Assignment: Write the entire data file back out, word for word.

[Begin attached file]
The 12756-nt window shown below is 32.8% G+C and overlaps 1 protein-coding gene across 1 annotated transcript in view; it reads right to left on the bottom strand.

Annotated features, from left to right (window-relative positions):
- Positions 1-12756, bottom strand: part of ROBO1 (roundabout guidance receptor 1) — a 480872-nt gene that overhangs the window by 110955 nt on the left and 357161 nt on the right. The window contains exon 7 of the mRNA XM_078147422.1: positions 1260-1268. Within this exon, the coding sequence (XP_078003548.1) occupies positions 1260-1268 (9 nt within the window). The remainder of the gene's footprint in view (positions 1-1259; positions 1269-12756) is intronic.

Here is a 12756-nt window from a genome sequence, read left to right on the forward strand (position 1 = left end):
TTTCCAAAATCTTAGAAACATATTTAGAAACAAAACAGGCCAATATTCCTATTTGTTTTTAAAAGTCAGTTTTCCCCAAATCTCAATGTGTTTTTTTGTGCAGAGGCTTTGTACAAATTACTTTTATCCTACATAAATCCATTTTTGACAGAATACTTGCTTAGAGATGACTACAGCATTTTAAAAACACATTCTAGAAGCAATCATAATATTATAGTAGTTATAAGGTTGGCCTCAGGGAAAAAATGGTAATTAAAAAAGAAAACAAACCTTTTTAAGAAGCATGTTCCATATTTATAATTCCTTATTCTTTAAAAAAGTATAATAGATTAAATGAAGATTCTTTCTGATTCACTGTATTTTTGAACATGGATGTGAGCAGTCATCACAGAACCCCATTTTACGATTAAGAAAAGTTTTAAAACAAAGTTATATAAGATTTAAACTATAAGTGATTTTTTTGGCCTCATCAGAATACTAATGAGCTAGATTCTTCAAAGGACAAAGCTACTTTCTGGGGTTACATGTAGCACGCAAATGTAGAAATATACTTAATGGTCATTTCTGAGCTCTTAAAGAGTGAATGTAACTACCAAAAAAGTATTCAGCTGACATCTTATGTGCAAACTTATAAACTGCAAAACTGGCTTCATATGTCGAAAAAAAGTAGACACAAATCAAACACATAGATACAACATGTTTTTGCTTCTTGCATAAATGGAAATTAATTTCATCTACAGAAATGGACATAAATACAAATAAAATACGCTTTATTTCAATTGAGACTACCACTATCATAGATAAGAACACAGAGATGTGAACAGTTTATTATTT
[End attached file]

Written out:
The 12756-nt window shown below is 32.8% G+C and overlaps 1 protein-coding gene across 1 annotated transcript in view; it reads right to left on the bottom strand.

Annotated features, from left to right (window-relative positions):
- Positions 1-12756, bottom strand: part of ROBO1 (roundabout guidance receptor 1) — a 480872-nt gene that overhangs the window by 110955 nt on the left and 357161 nt on the right. The window contains exon 7 of the mRNA XM_078147422.1: positions 1260-1268. Within this exon, the coding sequence (XP_078003548.1) occupies positions 1260-1268 (9 nt within the window). The remainder of the gene's footprint in view (positions 1-1259; positions 1269-12756) is intronic.

Here is a 12756-nt window from a genome sequence, read left to right on the forward strand (position 1 = left end):
TTTCCAAAATCTTAGAAACATATTTAGAAACAAAACAGGCCAATATTCCTATTTGTTTTTAAAAGTCAGTTTTCCCCAAATCTCAATGTGTTTTTTTGTGCAGAGGCTTTGTACAAATTACTTTTATCCTACATAAATCCATTTTTGACAGAATACTTGCTTAGAGATGACTACAGCATTTTAAAAACACATTCTAGAAGCAATCATAATATTATAGTAGTTATAAGGTTGGCCTCAGGGAAAAAATGGTAATTAAAAAAGAAAACAAACCTTTTTAAGAAGCATGTTCCATATTTATAATTCCTTATTCTTTAAAAAAGTATAATAGATTAAATGAAGATTCTTTCTGATTCACTGTATTTTTGAACATGGATGTGAGCAGTCATCACAGAACCCCATTTTACGATTAAGAAAAGTTTTAAAACAAAGTTATATAAGATTTAAACTATAAGTGATTTTTTTGGCCTCATCAGAATACTAATGAGCTAGATTCTTCAAAGGACAAAGCTACTTTCTGGGGTTACATGTAGCACGCAAATGTAGAAATATACTTAATGGTCATTTCTGAGCTCTTAAAGAGTGAATGTAACTACCAAAAAAGTATTCAGCTGACATCTTATGTGCAAACTTATAAACTGCAAAACTGGCTTCATATGTCGAAAAAAAGTAGACACAAATCAAACACATAGATACAACATGTTTTTGCTTCTTGCATAAATGGAAATTAATTTCATCTACAGAAATGGACATAAATACAAATAAAATACGCTTTATTTCAATTGAGACTACCACTATCATAGATAAGAACACAGAGATGTGAACAGTTTATTATTT